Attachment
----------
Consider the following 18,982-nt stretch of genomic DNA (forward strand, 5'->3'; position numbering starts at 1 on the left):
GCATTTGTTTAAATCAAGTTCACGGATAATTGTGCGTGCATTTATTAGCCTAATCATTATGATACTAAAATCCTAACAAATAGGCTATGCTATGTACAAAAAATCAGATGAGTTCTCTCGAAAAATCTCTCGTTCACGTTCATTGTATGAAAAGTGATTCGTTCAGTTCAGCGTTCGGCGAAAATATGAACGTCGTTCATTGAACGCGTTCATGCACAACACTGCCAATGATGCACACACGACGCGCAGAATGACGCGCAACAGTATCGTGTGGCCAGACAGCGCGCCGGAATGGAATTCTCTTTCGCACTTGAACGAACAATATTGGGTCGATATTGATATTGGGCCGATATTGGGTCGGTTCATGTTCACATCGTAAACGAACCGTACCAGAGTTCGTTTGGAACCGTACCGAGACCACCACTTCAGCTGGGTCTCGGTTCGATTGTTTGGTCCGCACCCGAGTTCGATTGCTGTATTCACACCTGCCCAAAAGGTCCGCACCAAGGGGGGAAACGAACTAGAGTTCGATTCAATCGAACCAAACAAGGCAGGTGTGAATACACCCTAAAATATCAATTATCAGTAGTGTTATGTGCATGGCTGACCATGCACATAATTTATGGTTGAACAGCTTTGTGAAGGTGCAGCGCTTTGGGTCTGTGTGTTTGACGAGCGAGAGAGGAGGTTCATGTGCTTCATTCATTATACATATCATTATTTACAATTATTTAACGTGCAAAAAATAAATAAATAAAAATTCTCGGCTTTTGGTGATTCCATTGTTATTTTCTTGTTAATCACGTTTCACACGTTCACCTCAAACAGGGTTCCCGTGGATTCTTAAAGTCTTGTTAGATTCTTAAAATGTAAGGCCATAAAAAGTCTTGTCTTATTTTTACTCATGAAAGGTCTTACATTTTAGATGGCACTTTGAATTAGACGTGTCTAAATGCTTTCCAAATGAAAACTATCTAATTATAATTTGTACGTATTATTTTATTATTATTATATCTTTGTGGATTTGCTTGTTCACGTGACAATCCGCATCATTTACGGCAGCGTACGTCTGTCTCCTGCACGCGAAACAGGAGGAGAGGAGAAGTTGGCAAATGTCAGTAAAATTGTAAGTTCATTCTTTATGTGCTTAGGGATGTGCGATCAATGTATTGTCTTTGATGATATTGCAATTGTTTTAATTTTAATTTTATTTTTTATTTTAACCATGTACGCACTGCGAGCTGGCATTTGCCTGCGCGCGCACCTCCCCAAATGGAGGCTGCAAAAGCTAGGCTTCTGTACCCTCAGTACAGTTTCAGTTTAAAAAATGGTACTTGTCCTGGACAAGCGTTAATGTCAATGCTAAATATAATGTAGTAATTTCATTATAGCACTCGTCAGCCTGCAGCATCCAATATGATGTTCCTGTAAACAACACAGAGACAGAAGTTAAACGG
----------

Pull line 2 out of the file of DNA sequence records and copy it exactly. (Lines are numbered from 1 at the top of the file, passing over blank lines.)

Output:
GCATTTGTTTAAATCAAGTTCACGGATAATTGTGCGTGCATTTATTAGCCTAATCATTATGATACTAAAATCCTAACAAATAGGCTATGCTATGTACAAAAAATCAGATGAGTTCTCTCGAAAAATCTCTCGTTCACGTTCATTGTATGAAAAGTGATTCGTTCAGTTCAGCGTTCGGCGAAAATATGAACGTCGTTCATTGAACGCGTTCATGCACAACACTGCCAATGATGCACACACGACGCGCAGAATGACGCGCAACAGTATCGTGTGGCCAGACAGCGCGCCGGAATGGAATTCTCTTTCGCACTTGAACGAACAATATTGGGTCGATATTGATATTGGGCCGATATTGGGTCGGTTCATGTTCACATCGTAAACGAACCGTACCAGAGTTCGTTTGGAACCGTACCGAGACCACCACTTCAGCTGGGTCTCGGTTCGATTGTTTGGTCCGCACCCGAGTTCGATTGCTGTATTCACACCTGCCCAAAAGGTCCGCACCAAGGGGGGAAACGAACTAGAGTTCGATTCAATCGAACCAAACAAGGCAGGTGTGAATACACCCTAAAATATCAATTATCAGTAGTGTTATGTGCATGGCTGACCATGCACATAATTTATGGTTGAACAGCTTTGTGAAGGTGCAGCGCTTTGGGTCTGTGTGTTTGACGAGCGAGAGAGGAGGTTCATGTGCTTCATTCATTATACATATCATTATTTACAATTATTTAACGTGCAAAAAATAAATAAATAAAAATTCTCGGCTTTTGGTGATTCCATTGTTATTTTCTTGTTAATCACGTTTCACACGTTCACCTCAAACAGGGTTCCCGTGGATTCTTAAAGTCTTGTTAGATTCTTAAAATGTAAGGCCATAAAAAGTCTTGTCTTATTTTTACTCATGAAAGGTCTTACATTTTAGATGGCACTTTGAATTAGACGTGTCTAAATGCTTTCCAAATGAAAACTATCTAATTATAATTTGTACGTATTATTTTATTATTATTATATCTTTGTGGATTTGCTTGTTCACGTGACAATCCGCATCATTTACGGCAGCGTACGTCTGTCTCCTGCACGCGAAACAGGAGGAGAGGAGAAGTTGGCAAATGTCAGTAAAATTGTAAGTTCATTCTTTATGTGCTTAGGGATGTGCGATCAATGTATTGTCTTTGATGATATTGCAATTGTTTTAATTTTAATTTTATTTTTTATTTTAACCATGTACGCACTGCGAGCTGGCATTTGCCTGCGCGCGCACCTCCCCAAATGGAGGCTGCAAAAGCTAGGCTTCTGTACCCTCAGTACAGTTTCAGTTTAAAAAATGGTACTTGTCCTGGACAAGCGTTAATGTCAATGCTAAATATAATGTAGTAATTTCATTATAGCACTCGTCAGCCTGCAGCATCCAATATGATGTTCCTGTAAACAACACAGAGACAGAAGTTAAACGG